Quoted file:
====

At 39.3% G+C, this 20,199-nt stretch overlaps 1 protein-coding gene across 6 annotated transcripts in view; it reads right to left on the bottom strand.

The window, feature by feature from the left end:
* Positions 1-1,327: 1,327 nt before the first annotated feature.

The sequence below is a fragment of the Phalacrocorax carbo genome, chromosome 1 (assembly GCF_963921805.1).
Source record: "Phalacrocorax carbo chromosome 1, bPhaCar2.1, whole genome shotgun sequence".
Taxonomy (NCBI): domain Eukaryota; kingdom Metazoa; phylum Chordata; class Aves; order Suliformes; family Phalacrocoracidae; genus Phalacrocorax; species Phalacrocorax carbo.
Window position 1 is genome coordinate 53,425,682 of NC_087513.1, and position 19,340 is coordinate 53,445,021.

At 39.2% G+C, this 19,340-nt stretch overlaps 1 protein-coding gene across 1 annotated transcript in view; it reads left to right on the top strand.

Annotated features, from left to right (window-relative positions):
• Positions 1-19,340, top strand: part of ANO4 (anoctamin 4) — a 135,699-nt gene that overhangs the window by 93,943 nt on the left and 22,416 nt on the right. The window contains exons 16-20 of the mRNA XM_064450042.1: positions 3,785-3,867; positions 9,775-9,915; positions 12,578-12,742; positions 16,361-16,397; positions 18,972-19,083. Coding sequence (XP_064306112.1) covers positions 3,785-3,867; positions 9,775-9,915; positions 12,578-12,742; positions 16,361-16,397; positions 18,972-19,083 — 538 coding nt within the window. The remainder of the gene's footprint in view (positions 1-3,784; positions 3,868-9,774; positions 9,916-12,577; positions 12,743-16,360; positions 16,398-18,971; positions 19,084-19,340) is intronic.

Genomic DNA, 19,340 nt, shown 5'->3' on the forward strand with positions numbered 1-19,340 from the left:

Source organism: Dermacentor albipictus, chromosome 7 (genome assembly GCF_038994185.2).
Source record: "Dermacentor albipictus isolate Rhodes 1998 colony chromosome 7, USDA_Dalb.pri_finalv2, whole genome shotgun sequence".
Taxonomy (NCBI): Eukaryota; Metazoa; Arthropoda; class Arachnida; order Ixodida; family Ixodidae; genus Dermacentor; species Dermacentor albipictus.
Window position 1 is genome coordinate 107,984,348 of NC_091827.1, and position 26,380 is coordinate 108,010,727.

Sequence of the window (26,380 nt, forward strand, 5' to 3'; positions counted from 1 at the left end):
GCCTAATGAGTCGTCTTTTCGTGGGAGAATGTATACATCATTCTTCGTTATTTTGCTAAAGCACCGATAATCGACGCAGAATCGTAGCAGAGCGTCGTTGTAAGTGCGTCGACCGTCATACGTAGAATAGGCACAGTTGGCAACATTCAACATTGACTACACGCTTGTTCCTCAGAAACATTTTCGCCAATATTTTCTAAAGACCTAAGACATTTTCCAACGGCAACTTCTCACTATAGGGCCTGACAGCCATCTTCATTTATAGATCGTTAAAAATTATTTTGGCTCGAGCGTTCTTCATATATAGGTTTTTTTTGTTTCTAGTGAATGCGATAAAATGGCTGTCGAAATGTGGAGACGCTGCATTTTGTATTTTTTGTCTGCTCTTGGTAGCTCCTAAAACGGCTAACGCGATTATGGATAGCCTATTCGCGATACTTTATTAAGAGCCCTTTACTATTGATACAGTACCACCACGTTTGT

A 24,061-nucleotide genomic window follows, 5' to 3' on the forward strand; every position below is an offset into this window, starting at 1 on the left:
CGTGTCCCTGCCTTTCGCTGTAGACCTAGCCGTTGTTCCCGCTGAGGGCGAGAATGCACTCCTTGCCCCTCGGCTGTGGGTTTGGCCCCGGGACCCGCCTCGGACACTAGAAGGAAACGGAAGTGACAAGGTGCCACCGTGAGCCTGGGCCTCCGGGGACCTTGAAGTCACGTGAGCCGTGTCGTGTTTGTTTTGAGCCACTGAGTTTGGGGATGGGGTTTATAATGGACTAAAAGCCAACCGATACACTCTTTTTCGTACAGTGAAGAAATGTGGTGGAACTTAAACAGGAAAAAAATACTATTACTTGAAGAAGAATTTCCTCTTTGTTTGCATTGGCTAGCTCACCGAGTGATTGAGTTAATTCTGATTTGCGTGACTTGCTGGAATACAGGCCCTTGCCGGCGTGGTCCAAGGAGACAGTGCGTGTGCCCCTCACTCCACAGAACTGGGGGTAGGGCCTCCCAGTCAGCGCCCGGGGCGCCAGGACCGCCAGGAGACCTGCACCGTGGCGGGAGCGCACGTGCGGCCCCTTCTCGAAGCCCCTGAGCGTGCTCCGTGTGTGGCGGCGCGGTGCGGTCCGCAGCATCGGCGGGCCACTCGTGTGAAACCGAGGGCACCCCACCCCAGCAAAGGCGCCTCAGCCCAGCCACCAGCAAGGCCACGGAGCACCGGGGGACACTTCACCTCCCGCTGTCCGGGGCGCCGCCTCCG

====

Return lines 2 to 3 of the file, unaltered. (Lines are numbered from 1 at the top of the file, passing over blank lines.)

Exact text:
The window, feature by feature from the left end:
* Positions 1-1,327: 1,327 nt before the first annotated feature.